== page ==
When I get to a new part of Jesus’ teaching, I keep thinking something like this: Now this is one of the most challenging parts of following him.
Turns out, the whole discipleship thing is demanding. If I’m looking for easy, I probably ought to look somewhere else. Jesus doesn’t seem too interested in making things smoother.
So if you want something palatable, you should stop reading now.
Here’s what he said:
You have heard that it was said, “You shall love your neighbor and hate your enemy.” But I say to you, Love your enemies and pray for those who persecute you, so that you may be sons of your Father who is in heaven. For he makes his sun rise on the evil and on the good, and sends rain on the just and on the unjust. For if you love those who love you, what reward do you have? Do not even the tax collectors do the same? And if you greet only your brothers, what more are you doing than others? Do not even the Gentiles do the same? (Matthew 5:43-47).
Pretty much everything I know about organized crime I learned from Hollywood, but even Mafia folks take care of their own people, right? The mobster may torture and murder his enemies, but he’s always good to his mother. (Unless she crosses him, of course.)
Think of whatever group of people that for you epitomize wickedness—in his culture Jesus used tax collectors and pagans—and even those people are good to the ones in their group.
Jesus’ point is clear: If we only love the ones who love us, we’re not doing anything that atheists and unbelievers don’t already do. And by “love,” Jesus isn’t talking about an emotion. He’s telling us to act in the best interests of our enemies.
He also tells us to “greet” our enemies, and he’s not saying we’ve satisfied our obligation when we mutter “hello” to the unlikable co-worker or wave toward the grumpy neighbor. “Greet” means to extend heartfelt “expressions of desire for the other person’s welfare” (Blomberg, quoting Gundry).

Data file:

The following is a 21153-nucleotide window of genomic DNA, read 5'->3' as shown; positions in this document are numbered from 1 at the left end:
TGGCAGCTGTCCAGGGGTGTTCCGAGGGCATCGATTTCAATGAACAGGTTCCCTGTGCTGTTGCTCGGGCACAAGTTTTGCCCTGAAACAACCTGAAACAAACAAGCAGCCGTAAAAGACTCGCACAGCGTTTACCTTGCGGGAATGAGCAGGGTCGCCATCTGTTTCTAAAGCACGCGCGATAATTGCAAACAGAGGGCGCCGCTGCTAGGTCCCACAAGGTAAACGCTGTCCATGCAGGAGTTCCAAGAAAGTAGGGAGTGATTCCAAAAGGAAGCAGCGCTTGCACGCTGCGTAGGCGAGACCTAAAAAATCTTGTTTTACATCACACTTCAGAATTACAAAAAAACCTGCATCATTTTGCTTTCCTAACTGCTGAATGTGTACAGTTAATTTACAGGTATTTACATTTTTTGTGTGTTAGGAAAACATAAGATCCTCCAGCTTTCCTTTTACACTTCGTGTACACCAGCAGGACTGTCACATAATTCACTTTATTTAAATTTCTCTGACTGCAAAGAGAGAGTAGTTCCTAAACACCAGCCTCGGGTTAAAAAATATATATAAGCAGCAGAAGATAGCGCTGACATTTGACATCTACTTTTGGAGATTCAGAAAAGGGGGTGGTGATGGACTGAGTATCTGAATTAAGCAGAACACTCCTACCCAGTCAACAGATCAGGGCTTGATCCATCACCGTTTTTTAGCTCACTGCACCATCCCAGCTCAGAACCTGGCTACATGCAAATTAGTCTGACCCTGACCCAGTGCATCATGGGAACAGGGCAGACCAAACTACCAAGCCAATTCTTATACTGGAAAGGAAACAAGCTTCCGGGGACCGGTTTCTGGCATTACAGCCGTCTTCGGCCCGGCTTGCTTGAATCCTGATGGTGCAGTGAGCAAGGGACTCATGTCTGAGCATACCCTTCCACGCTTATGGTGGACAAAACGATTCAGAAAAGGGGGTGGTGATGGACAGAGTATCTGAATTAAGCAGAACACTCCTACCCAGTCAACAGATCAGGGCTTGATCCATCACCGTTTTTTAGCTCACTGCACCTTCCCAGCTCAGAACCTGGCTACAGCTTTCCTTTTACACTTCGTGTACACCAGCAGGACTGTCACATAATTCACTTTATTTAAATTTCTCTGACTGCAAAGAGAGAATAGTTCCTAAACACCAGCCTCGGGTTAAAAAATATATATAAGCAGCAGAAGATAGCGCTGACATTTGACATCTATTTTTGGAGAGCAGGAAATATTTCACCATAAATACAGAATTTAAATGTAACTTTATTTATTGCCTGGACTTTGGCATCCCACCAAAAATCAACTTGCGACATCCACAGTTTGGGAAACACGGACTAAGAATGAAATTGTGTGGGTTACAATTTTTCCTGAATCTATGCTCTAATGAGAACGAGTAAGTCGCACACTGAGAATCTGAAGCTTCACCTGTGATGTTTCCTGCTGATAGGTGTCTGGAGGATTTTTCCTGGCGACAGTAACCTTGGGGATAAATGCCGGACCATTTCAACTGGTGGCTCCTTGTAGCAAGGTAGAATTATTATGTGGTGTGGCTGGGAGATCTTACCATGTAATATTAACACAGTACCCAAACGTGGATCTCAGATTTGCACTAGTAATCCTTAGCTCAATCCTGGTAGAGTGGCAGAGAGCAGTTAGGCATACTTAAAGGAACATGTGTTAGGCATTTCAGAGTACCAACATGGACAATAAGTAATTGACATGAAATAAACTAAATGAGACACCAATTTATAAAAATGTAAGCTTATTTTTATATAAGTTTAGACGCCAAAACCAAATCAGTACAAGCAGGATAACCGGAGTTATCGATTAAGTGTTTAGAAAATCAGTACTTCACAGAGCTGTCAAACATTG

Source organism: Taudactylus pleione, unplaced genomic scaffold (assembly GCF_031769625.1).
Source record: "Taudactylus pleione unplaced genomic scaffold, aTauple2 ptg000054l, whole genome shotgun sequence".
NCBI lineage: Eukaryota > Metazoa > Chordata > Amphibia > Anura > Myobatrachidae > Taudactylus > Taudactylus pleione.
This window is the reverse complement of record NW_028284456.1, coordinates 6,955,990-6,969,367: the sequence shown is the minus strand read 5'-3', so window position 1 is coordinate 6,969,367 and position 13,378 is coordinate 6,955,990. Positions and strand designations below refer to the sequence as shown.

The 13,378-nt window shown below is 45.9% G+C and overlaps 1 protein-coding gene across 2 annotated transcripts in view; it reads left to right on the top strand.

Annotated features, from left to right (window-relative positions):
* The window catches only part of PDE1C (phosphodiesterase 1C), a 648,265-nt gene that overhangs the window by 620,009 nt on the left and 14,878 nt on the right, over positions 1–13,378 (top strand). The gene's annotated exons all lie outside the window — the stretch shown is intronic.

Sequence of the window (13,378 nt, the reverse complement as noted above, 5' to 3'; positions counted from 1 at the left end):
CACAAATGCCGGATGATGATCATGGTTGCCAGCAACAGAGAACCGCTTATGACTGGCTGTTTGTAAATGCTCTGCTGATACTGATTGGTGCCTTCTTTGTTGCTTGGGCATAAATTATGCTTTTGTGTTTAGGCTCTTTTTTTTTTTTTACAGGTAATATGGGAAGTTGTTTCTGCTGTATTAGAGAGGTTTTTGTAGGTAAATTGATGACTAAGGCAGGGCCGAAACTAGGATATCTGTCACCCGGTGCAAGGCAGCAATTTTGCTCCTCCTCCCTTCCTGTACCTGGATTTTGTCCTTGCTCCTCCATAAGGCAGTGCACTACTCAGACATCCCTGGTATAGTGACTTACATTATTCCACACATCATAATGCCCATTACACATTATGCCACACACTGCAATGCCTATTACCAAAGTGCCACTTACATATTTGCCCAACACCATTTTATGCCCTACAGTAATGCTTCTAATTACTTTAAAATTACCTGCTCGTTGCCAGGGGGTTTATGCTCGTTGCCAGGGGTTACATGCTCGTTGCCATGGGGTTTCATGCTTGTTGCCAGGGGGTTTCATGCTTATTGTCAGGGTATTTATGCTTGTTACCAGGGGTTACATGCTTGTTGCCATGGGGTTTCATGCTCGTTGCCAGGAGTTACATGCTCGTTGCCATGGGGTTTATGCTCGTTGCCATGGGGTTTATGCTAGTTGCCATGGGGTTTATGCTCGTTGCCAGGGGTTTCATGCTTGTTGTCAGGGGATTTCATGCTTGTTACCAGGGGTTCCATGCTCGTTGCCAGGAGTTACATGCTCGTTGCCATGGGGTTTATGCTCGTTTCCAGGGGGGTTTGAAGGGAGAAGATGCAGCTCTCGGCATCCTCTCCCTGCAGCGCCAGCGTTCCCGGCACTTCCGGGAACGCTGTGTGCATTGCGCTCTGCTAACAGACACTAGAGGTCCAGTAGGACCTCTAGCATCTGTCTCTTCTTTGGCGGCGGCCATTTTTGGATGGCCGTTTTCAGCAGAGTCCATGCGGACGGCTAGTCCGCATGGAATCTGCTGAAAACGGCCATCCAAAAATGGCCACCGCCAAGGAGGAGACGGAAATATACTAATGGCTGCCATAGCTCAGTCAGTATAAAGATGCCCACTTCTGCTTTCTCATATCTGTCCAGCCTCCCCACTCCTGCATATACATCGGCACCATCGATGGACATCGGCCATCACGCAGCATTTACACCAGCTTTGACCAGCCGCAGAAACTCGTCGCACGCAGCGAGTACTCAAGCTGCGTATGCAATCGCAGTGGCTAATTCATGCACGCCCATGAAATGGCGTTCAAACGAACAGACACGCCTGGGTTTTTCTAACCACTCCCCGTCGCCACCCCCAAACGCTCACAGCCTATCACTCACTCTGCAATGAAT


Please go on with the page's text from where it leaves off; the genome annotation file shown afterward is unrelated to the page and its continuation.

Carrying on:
If I’m reading this right, Jesus is saying that our commitment to him isn’t measured best by how we treat friends and family. After all, what kind of loser is mean to his mother?
He’s telling us to do what would be unthinkable to an unbeliever—to extend his love to people who don’t like us and who mistreat us.
So here’s a discipline for today: Think of an enemy . . . someone who for whatever reason has decided to take advantage of or mistreat you or someone in your family.
Pray for him or her. Hard. Without gritting your teeth.
Or at least without really gritting them.
At first you probably won’t really mean what you say, but ask God to change your heart. Ask him to help you love that person. Ask him to give you an opportunity this week to extend toward him something he absolutely doesn’t deserve—the love of Jesus. It’s probably worth pointing out that Jesus gives us grace even though we don’t deserve it.
It might be the hardest thing you do this week, but scratching the backs of those who scratch ours . . . pretty much everybody already does that.